"Bandage Parade" for family law casualties
Parents with bloodstained bandages, crutches, slings and dolls in prams with broken arms and bruised faces will walk to Parliament House to bring home the reality of Australia's shared parenting laws for many traumatised families.
The street theatre "Bandage Parade" will highlight the frequency of Australian children having contact with abusive parents after separation.
According to National Council for Children Post-Separation (NCCPS) spokesperson Barbara Biggs, "We have a systemic failure when more than 15,000 Australian children are ordered into ongoing contact with parents the court itself has deemed violent and abusive. This has happened because of hastily written shared parenting laws and the Family Court turning a blind eye to abuse when it comes to its duty of care for Australian children."
"You and I are paying $180/hr, the cost of supervision, to enable an abusive parent to terrorize their child for an hour or more a week," said Biggs. "If a parent is not safe to be alone with their child, it's not the child they need to see, it's a therapist,"
As one grandmother said: "My grandchildren told the court psychologist how they had to watch their father bash their mother, spit on her, drag her around by the hair and kick her with steel-toed boots - and then the court said go sit at the court-appointed contact office and have a meaningful access visit."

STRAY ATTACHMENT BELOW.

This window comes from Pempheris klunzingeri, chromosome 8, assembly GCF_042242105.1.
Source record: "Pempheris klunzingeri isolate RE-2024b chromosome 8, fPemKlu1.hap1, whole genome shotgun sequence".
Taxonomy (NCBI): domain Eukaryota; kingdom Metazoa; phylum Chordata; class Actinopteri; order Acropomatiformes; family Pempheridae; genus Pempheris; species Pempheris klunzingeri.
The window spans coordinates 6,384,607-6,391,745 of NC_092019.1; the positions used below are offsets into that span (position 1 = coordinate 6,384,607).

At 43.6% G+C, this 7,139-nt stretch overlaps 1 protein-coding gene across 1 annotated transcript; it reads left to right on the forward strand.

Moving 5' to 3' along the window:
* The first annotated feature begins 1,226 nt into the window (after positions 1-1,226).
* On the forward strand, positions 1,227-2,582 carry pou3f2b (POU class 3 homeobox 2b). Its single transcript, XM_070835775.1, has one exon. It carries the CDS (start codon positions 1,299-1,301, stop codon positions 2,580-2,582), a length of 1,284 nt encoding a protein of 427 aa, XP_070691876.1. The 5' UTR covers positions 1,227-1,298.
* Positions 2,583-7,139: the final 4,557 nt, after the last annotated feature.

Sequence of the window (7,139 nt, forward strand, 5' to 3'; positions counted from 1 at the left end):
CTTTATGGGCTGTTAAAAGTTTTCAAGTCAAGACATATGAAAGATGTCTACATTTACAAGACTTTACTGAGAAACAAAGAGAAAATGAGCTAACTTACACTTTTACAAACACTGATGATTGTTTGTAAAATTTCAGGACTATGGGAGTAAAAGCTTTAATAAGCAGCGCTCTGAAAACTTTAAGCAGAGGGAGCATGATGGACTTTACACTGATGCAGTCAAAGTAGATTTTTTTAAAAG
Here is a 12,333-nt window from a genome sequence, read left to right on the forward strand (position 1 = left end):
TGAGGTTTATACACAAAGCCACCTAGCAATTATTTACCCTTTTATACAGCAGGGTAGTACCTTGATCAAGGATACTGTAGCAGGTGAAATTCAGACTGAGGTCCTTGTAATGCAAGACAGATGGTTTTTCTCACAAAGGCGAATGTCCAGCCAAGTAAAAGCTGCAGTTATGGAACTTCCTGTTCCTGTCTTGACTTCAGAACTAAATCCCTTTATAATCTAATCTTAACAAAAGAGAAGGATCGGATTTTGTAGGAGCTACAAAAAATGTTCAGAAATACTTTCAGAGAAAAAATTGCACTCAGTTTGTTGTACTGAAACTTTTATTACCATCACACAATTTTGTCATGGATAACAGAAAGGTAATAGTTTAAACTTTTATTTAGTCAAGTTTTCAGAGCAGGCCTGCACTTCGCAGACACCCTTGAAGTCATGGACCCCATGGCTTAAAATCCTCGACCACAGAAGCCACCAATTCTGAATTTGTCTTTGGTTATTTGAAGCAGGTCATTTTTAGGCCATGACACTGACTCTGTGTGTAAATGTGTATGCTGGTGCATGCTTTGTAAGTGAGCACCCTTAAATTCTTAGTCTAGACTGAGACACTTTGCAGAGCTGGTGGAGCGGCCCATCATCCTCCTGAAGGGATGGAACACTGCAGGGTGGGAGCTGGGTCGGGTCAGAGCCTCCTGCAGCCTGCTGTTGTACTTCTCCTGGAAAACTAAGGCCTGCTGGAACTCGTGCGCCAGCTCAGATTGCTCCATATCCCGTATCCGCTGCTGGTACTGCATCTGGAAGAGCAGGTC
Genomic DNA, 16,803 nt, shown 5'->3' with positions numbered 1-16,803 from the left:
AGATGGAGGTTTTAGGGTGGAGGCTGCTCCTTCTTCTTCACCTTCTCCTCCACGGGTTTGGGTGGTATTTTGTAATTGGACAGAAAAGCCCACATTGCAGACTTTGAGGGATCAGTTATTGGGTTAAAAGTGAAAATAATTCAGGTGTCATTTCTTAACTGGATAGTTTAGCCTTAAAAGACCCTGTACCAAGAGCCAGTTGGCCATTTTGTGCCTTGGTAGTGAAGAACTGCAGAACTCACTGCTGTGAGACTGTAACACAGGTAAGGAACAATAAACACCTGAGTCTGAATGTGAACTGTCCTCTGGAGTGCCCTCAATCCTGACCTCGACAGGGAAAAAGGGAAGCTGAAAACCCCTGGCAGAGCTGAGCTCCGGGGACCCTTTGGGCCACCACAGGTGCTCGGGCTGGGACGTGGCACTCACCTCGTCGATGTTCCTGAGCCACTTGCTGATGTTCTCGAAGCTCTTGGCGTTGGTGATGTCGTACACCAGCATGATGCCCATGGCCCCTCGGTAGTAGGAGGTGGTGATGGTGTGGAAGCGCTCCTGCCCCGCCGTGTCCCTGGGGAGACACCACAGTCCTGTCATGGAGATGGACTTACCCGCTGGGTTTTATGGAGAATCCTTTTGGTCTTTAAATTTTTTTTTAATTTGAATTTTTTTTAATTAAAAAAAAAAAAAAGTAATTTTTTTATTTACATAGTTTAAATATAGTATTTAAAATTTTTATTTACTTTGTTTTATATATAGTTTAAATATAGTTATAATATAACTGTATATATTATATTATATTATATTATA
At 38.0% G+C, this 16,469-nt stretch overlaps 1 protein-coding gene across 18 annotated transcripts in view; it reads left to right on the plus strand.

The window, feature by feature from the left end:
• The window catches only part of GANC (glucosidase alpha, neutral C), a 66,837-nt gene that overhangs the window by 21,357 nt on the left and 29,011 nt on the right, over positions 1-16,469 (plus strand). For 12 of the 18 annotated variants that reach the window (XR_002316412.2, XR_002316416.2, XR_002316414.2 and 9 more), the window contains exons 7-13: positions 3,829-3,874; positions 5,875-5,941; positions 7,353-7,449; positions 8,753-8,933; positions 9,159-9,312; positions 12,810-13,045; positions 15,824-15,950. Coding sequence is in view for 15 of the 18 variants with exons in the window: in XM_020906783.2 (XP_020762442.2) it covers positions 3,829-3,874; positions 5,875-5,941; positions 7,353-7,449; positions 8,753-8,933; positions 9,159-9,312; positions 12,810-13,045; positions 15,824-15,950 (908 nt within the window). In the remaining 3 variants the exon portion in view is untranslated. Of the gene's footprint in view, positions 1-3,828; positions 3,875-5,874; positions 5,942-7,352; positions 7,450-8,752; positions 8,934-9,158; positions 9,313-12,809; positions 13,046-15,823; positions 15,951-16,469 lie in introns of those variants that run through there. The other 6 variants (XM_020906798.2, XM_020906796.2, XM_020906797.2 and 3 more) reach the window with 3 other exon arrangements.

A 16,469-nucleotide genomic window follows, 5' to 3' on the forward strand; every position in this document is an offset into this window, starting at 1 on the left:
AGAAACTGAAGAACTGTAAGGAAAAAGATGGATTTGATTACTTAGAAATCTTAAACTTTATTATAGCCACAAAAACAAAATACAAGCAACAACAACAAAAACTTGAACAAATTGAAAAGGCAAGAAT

Teachers and childcare staff must pass police checks to work with children, yet known offenders - including paedophiles such as last week in Adelaide - are routinely handed their own children by court order.
The 15,000 mentioned above is only the tip of the iceberg. Many legal representatives are advising clients not to raise abuse allegations because doing so puts them at risk of losing custody if claims can't be proved. Chief Justice Diana Bryant said urgent changes were needed for this reason yet not even interim measures have been instigated so far.
According to a recent survey, 74 percent of the public believed allegations of abuse in custody cases were false and malicious where global research, including from Monash University, says more than 90 percent of allegations are true.
And a Sydney University researcher has found that perpetrators of domestic violence are using the shared parenting laws to further harass, intimidate and punish their fomer partners for leaving them.
A child given to his mother and her child porn addicted boyfriend; a child ordered to visit her father in jail after he attempted to murder her mother. Stories like these pour in to the NCCPS every day. Enough is enough. The system needs to be fixed before it becomes our national shame.
This rally follows a similar event held Monday 22 June in Canberra. At this event the NCCPS/Safer Family Law Campaign presented this research to several politicians including Parliamentarians Against Child Abuse and Neglect (PACAN) Helen Kroger, also Jenny George, Shayne Neumann, Pat Farer ad Louise Markus. The Attorney General has repeatedly refused to meet.
This particular event, the bandages parade, is about children ordered by the Family Court to have ongoing contact with a parent it has deemed abusive. However, bizarre decisions are being made, such as an Adelaide mother told to stop breast feeding her 7mth baby so overnight contact can start. This baby is already traveling three hours a day three times a week to visit dad.
Relocation issues, where parents who move away from family and support networks because of their spouses job can never return if the marriage breaks down in the new location.
Marchers can join the Bandage Parade at 10a.m, Thursday 25 June corner Martin Place and Castlereagh Street.
For more information contact Barbara Biggs on 0408 358 228, Convenor, National Council for Children Post-Separation www.saferfamilylaw.org.au